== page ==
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Listening_Ears

Links to source: Clip Art Panda

Everyone have their listening ears on?

Good!

The #1000Speak for Compassion Blogging Movement – which aims to have bloggers flood the Internet with GOOD – is talking about listening and compassion this month.

You can find out more about the movement here. Follow them on Twitter. And if you want to share your own posts, join the Facebook group.

I’ve often thought about the links between listening and compassion.

You see, I figured out early on in life that I have one of “those faces.”

I would be making polite small talk to someone at a party or in a bar – or anywhere, really – and suddenly there would be this unloading of personal STUFF they obviously needed to talk about and share with someone.

I remember one specific incident at my university bar. I finally excused myself from the situation with something to the effect of “I have to go to the bathroom” only to have the individual track me down a good 40 minutes later because “I hadn’t come back”, they weren’t done, and they (as I later figured out, on reflection) clearly needed to finish the full disclosure of what was bothering them and bring the discussion to a close.

In my earlier years I would find myself wondering what it was about me that made people I vaguely knew – or didn’t know at all – think I cared about their problems. What was it about how I politely asked “How are you?” that was read by so many as an invite to sincerely tell me?

I think, at its most basic, it came down to my parents raising me to be kind, polite and open-minded. And to LISTEN and be interested when people talked.

Simply put? I’m a good listener.

As I grew up, I figured out that sometimes people just need to get something out and off their chest.

And that there is compassion in just listening and letting them.

In letting someone else be heard. In acknowledging their issue, their problem, their idea, their voice.

Indeed, that’s what makes #1000Speak for Compassion so powerful. Not only does it give a space for many voices, but it provides a place to LISTEN and supportively respond to those voices.

Fallen tree2

If a tree falls in the woods and no one hears it, does it still make a sound? By Tiia Monto (Creative Commons)

Preventing trees falling in woods unnoticed and all that.

We all NEED to be acknowledged and heard.

And while I’m pretty good at it – when I’m in the right head space – there are many times I can use a reminder to make listening a priority.

I’m thankful life throws them at me from time to time.

This prompt is a good example. Another was a leadership course I took about ten years ago for my job at the time.

I can’t even remember what the actual topic was, but in passing, one of the presenters made the point that if you find someone repeating themselves to you, it’s usually because they feel you haven’t heard them.

I’m glad I was listening then.

Because, after that, when I encountered “repeaters” I would try to interject in a way to politely show that I was, yes, listening, and both understood and heard the point.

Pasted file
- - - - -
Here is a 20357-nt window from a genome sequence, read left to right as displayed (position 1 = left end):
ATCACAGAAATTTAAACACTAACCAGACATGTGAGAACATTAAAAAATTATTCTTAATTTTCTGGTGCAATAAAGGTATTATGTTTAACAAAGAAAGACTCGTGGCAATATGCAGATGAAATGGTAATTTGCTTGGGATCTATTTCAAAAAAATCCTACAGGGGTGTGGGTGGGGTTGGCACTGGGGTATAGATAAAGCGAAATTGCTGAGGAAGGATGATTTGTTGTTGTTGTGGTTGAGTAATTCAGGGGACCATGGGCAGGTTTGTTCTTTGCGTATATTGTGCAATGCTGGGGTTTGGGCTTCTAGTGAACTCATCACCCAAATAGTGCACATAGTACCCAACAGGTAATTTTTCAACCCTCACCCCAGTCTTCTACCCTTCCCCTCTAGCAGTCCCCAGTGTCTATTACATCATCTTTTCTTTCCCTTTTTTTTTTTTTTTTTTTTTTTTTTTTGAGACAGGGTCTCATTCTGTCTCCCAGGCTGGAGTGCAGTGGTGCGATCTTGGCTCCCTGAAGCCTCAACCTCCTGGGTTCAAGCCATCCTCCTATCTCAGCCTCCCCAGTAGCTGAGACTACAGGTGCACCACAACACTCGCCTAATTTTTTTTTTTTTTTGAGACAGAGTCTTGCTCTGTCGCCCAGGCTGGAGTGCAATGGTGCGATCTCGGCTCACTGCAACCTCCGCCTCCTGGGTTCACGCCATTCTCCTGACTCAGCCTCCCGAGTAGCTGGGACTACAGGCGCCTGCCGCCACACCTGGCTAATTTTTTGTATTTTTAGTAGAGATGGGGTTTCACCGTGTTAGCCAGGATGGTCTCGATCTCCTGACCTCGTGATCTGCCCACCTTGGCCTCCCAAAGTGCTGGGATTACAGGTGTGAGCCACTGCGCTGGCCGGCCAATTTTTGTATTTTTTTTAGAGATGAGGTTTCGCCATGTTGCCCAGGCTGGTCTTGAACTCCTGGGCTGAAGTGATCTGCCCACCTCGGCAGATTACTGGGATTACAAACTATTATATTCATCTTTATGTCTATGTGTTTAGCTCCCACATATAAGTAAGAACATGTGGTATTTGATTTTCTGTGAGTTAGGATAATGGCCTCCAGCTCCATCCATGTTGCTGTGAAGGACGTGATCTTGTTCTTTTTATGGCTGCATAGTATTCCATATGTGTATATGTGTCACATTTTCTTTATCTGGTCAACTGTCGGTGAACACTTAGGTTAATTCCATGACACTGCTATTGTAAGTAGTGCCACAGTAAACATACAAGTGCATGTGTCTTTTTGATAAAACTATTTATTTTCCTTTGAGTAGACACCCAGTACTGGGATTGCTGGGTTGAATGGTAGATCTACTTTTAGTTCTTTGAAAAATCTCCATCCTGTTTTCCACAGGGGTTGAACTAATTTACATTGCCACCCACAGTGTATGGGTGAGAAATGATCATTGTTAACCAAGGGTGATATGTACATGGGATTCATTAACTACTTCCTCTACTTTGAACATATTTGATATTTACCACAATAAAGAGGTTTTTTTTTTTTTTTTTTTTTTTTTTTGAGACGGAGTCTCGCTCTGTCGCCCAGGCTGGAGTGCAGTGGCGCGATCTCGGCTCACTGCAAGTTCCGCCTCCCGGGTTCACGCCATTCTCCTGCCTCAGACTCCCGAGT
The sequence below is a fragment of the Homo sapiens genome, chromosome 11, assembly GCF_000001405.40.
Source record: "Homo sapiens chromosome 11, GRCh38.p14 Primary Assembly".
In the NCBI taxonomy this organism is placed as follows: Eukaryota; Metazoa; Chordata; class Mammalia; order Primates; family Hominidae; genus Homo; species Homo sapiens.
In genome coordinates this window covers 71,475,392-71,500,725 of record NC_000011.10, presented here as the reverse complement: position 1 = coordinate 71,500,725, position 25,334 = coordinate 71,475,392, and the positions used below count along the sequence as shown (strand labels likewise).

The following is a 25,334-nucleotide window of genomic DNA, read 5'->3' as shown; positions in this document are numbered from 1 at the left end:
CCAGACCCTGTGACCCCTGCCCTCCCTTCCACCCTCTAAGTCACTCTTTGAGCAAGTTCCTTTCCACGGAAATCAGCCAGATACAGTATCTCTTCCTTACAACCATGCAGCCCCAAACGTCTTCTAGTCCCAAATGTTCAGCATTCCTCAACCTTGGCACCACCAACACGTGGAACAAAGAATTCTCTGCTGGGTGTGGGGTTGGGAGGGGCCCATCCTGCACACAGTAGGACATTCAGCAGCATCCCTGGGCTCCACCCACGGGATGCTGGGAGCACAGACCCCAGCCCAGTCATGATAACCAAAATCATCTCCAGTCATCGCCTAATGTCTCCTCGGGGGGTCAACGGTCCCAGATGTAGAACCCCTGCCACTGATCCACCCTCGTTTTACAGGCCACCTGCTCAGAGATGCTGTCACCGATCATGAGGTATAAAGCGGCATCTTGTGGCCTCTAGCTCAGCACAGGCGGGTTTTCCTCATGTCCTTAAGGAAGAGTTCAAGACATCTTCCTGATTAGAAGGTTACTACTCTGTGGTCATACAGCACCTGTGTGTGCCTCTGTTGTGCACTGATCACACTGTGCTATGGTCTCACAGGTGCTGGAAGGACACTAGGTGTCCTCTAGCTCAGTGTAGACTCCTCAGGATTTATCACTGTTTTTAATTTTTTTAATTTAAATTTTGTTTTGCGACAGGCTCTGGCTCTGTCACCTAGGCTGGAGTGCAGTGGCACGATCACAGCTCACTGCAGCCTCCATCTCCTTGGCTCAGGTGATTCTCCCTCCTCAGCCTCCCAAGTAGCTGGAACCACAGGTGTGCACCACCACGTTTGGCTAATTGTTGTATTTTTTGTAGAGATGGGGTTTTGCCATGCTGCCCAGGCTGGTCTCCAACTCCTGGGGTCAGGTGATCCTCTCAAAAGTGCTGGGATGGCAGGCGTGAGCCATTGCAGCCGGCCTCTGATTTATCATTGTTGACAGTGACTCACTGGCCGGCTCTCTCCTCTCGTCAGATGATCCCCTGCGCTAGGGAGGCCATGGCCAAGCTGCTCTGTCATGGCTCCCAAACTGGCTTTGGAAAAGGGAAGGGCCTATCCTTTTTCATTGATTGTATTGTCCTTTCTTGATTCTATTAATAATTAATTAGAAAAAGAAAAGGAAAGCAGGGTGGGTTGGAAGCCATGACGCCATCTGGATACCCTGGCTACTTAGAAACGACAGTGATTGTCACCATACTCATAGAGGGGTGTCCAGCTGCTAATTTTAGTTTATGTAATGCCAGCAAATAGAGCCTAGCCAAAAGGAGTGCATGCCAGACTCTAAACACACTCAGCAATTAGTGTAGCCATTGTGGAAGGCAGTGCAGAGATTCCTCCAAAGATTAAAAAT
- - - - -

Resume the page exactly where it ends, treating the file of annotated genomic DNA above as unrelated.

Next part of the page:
It worked. Personally and professionally. With both adults AND my kids. And it certainly helps ensure I keep myself focussed on the conversations I’m having, as I’m having them.

Because being half there? Or only appearing to listen while going through a “To Do” list in my head? Presuming I know someone’s point before they make it?

cell-phone-clipart-9T4bK687c (2)

Links to source: Clip Art Panda

Or checking my shiny phone while they’re talking?

Don’t get me wrong, it happens. But I TRY really hard not to.

Because at its simplest? It’s disrespectful.

I’ve recently been doing research about leadership for a work project where the topic has again come up in a professional sense, tied to the issue of respect and civility as key to a healthy work force.

Big part of that? Being heard.

And most of what I’m reading regarding listening and leadership applies to everyone in daily life.

Example? Check out this Forbes article touting “10 Steps to Effective Listening”.

So much of this? Just about being a compassionate and civil human being.

Face the speaker and maintain eye contact. Be attentive, but relaxed. Keep an open mind. Listen to the words and try to picture what the speaker is saying.

I stopped at #5: Don’t interrupt or impose your “solutions”. I am conscious not to do the latter, but am guilty of the former. I often joke that I “think fast” and so others should “keep up”, right? I “help” in conversations at times by finishing what I think are obvious thoughts. Shows I’m listening and understanding, right? I get where you’re going. Let’s move this story along, yes?

Apparently not so much. Onus is on me to understand we all think and speak at different rates and to relax my pace and let you finish.

I’ll put an added effort here in communications going forward.

1000speaklizzi1I appreciate the opportunities to reflect and learn on these points. Once you are an adult I think there is a tendency to think you just know this stuff. But there is always room for growth and reflection.

Thanks to the #1000Speak Movement for creating the space online for so many of us to do just that.

I look forward to reading what others have to say on the topic.

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